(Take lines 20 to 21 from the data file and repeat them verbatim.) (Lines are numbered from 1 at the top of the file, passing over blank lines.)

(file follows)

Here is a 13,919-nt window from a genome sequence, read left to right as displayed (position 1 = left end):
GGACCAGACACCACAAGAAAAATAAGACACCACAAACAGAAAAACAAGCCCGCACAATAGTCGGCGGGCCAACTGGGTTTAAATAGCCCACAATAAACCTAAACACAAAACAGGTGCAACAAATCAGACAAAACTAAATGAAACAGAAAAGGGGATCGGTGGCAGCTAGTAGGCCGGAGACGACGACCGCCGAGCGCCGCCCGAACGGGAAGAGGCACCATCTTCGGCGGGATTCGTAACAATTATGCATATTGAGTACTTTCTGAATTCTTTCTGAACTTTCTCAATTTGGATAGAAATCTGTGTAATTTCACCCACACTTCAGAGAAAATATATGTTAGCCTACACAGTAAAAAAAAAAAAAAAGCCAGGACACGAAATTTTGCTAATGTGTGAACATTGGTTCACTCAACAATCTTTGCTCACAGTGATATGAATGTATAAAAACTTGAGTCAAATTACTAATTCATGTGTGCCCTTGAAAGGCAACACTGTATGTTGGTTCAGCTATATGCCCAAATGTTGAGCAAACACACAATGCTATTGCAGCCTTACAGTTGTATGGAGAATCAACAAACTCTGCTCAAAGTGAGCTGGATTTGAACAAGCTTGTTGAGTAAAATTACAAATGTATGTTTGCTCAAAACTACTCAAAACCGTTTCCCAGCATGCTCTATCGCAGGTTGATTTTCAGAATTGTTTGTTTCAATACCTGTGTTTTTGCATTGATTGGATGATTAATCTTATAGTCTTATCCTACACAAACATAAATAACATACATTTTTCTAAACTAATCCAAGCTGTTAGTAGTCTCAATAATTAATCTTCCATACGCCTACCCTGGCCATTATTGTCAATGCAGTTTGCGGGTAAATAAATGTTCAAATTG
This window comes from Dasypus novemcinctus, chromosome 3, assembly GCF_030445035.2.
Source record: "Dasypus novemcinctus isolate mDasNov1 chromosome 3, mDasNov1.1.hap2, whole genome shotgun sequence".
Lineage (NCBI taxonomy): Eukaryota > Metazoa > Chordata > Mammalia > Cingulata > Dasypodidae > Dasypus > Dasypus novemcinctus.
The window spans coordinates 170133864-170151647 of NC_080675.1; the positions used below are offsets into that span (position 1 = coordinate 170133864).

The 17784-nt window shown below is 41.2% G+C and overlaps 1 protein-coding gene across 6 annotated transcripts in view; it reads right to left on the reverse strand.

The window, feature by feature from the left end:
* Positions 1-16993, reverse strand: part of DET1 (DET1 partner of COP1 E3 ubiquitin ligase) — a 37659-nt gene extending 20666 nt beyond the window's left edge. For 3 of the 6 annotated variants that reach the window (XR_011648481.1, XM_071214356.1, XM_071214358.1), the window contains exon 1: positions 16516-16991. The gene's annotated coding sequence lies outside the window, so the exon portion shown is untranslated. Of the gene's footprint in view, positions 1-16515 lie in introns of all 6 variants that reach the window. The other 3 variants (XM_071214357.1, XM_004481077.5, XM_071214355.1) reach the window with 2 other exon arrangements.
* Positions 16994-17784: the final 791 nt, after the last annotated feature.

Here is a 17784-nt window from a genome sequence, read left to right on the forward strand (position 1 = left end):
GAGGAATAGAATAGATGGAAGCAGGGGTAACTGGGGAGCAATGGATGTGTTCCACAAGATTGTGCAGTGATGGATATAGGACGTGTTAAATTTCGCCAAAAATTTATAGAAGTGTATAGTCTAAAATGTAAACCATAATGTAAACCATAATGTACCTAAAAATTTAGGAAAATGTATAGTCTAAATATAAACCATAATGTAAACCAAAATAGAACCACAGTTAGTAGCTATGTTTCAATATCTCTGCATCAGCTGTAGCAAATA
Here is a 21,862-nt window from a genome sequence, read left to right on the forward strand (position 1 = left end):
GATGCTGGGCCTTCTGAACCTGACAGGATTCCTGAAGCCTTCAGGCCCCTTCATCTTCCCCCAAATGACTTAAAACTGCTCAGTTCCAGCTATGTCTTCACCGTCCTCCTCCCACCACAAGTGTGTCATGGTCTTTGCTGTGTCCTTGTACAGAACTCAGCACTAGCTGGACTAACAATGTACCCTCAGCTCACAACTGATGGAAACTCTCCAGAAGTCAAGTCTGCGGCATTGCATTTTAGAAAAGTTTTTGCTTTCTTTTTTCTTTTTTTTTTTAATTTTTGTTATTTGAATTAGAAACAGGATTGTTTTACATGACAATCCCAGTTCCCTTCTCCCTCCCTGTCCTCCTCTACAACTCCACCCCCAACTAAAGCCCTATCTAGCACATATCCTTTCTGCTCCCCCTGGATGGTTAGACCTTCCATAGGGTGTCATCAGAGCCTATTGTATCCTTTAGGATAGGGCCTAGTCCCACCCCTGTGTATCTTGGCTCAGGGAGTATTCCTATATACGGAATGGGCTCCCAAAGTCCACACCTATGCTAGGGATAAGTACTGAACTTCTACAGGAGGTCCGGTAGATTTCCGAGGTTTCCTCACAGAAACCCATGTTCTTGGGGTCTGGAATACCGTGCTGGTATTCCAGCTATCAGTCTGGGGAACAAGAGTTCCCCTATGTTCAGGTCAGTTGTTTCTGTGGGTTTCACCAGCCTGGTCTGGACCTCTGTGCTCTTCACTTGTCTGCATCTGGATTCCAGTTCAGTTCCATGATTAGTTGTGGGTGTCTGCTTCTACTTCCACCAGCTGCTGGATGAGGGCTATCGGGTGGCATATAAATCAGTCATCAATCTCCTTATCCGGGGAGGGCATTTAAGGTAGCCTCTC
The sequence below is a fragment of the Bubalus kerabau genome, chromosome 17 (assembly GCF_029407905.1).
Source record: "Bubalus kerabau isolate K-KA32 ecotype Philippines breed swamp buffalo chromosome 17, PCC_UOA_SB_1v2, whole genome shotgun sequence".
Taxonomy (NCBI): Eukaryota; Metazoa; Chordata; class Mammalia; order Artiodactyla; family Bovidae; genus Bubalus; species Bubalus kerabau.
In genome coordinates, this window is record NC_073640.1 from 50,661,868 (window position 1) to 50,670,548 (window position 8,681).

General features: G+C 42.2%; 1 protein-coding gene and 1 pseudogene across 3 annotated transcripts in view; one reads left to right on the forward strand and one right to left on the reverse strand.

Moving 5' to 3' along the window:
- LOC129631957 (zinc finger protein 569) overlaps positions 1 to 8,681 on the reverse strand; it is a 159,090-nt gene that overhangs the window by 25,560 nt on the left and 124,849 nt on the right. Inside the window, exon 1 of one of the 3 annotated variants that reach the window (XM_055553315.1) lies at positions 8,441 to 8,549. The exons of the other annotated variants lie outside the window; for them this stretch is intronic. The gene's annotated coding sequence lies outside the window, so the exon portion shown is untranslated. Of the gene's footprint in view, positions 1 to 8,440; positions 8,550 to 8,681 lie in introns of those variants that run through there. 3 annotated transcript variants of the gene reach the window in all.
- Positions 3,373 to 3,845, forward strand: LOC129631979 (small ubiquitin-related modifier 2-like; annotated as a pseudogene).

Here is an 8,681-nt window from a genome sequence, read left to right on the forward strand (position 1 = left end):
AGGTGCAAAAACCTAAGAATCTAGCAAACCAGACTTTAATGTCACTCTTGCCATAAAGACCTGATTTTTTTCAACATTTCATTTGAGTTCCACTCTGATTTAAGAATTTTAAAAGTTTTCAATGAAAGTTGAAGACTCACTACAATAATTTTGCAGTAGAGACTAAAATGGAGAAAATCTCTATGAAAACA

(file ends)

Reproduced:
Moving 5' to 3' along the window:
- LOC129631957 (zinc finger protein 569) overlaps positions 1 to 8,681 on the reverse strand; it is a 159,090-nt gene that overhangs the window by 25,560 nt on the left and 124,849 nt on the right. Inside the window, exon 1 of one of the 3 annotated variants that reach the window (XM_055553315.1) lies at positions 8,441 to 8,549. The exons of the other annotated variants lie outside the window; for them this stretch is intronic. The gene's annotated coding sequence lies outside the window, so the exon portion shown is untranslated. Of the gene's footprint in view, positions 1 to 8,440; positions 8,550 to 8,681 lie in introns of those variants that run through there. 3 annotated transcript variants of the gene reach the window in all.